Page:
22.              The independence of the bar is a great strength of Canadian society and an element of the rule of law. An independent bar must be free to represent citizens without fear or favour in the protection of individual rights and civil liberties against incursions from any source, including the state. To stand fearlessly between the state and its citizens, lawyers must be free of state control and influence.  As LeBel J. commented  “an independent bar composed of lawyers who are free of influence by public authorities is an important component of the fundamental legal framework of Canadian society.”

23.              The Regime, as described above, diminishes the value of an independent bar by imposing conflicting interests upon lawyers. The Regime turns lawyers into a resource to be used in the investigation and prosecution of their clients. This jeopardizes the constitutional protections for clients against self-incrimination and turns lawyers’ offices into “archives for the use of the prosecution.” Lawyers must be free to represent their clients’ interests without the fear of being conscripted to act against their clients or facing state sanctions. The Regime is fatally deficient and violates the liberty interests of lawyers and their clients and does so in a manner that does not accord with the principles of fundamental justice.

PART IV.  SECTION 1


24.              The Charter breaches identified above cannot be saved under Section 1 of the Charter. Even assuming that the Regime’s objectives are pressing and substantial in our society and that there is a rational connection between the objective of the Regime and the rights violations, the Regime is not a minimal impairment of the rights at issue, especially given the parallel law society anti-money laundering regulations that are in place. Moreover, the effect of the Regime on the liberty interests of lawyers and clients is disproportionate to the Regime’s legislative objective. The Society adopts the submissions of the Respondent on section 1.


PART V.  NATURE OF ORDER SOUGHT CONCERNING COSTS


25.              The Society does not seek costs, and asks that no costs be awarded against it.




PART VI.  NATURE OF ORDER SOUGHT

26.              The Society respectfully asks that the appeal dismissed, and seeks leave to present oral argument to supplement the above submissions.

All of which is respectfully submitted on April 30, 2014.



Paul D. Stern
Stern Landesman Clark LLP
Tel: 416-869-3422; Fax: 416-869-3449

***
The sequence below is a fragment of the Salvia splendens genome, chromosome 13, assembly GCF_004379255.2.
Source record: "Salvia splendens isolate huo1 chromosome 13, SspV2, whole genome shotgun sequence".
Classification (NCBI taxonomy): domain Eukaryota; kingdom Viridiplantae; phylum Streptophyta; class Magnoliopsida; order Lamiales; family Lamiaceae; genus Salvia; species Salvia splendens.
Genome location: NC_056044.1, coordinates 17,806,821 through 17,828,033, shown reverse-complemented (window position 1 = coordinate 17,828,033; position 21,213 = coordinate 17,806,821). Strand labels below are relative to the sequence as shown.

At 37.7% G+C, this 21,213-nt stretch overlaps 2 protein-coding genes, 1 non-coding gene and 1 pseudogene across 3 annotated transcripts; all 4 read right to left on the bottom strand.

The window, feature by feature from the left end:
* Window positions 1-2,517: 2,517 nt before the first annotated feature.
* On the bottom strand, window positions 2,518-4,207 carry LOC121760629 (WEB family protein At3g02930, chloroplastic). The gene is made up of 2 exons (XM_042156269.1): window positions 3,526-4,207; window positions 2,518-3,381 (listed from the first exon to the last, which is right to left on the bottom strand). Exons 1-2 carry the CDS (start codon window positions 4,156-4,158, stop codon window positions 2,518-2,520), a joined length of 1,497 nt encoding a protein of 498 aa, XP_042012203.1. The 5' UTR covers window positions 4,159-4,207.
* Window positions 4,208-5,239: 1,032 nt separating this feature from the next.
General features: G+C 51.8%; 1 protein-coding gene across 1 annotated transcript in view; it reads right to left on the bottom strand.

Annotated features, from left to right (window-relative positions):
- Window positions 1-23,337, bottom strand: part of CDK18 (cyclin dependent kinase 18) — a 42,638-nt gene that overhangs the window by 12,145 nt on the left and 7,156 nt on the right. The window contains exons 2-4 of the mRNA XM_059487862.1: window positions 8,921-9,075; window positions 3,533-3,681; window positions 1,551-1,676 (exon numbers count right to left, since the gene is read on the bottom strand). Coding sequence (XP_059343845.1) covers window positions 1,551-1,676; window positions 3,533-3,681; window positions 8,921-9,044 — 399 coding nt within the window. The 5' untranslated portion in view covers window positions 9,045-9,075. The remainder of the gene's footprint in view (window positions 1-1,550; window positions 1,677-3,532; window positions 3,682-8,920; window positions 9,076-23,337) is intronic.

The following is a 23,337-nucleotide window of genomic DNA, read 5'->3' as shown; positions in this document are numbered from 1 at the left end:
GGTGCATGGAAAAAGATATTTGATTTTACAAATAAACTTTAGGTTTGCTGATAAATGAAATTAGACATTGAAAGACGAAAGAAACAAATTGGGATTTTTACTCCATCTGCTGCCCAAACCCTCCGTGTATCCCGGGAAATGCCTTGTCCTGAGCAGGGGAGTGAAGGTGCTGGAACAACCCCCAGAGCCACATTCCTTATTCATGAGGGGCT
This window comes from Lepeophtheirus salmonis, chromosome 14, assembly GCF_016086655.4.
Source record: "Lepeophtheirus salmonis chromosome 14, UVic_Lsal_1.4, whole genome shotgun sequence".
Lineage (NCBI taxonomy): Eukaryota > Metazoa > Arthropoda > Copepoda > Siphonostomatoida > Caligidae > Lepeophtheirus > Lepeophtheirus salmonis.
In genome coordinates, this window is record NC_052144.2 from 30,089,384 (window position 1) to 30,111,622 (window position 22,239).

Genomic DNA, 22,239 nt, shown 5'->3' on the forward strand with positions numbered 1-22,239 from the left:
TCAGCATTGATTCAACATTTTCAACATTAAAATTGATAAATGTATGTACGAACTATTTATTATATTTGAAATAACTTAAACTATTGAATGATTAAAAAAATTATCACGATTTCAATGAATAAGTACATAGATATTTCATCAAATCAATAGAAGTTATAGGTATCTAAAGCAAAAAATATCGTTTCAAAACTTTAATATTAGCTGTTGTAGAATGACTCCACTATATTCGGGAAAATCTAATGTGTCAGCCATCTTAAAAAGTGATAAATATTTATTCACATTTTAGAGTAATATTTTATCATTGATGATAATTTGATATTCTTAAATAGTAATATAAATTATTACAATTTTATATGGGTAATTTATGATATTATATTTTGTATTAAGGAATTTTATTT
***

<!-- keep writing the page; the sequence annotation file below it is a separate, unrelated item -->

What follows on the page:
Robert A. Centa (LSUC# 44298M) Paliare Roland Rosenberg Rothstein LLP Tel: 416-646-4314; Fax: 416-646-4301

Lawyers for the Intervener, The Advocates’ Society



PART VII.   – TABLE OF AUTHORITIES









PART VIII.  – LEGISLATION

CANADIAN   CHARTER   OF  RIGHTS   AND   FREEDOMS   –   PART   I   OF   THE

CONSTITUTION ACT, 1982




1. The Canadian Charter of Rights and Freedoms guarantees the rights and freedoms set out in it subject only to such reasonable limits prescribed by law as can be demonstrably justified in a free and democratic society.

7. Everyone has the right to life, liberty and security of the person and the right not to be deprived thereof except in accordance with the principles of fundamental justice.

1. La Charte canadienne des droits et libertés garantit les droits et libertés qui y sont énoncés. Ils ne peuvent être restreints que par une règle de droit, dans des limites qui soient raisonnables et dont la justification puisse se démontrer dans le cadre d’une société libre et démocratique.
7.  Chacun a droit à la vie, à la liberté et à la sécurité de sa personne; il ne peut être porté atteinte à ce droit qu’en conformité avec les principes de justice fondamentale.





8.  Everyone has the right to be secure against unreasonable search or seizure.

8. Chacun a droit à la protection contre les fouilles, les perquisitions ou  les saisies abusives.




Universal Declaration of Human Rights, G.A. Res. 271(III), UNGAOR, 3d Sess., Supp. No. 13, UN. Doc. A/810 (1948) 71


Article 12.

No one shall be subjected to arbitrary interference with his privacy, family, home or correspondence, nor to attacks upon his honour and reputation. Everyone has the right to the protection of the law against such interference or attacks.




International Covenant on Civil and Political Rights, 19 December 1966, 999 U.N.T.S. 171



Article 17


1.  No one shall be subjected to arbitrary or unlawful interference with his privacy, family, home or correspondence, nor to unlawful attacks on his honour and reputation.

Everyone has the right to the protection of the law against such interference or attacks.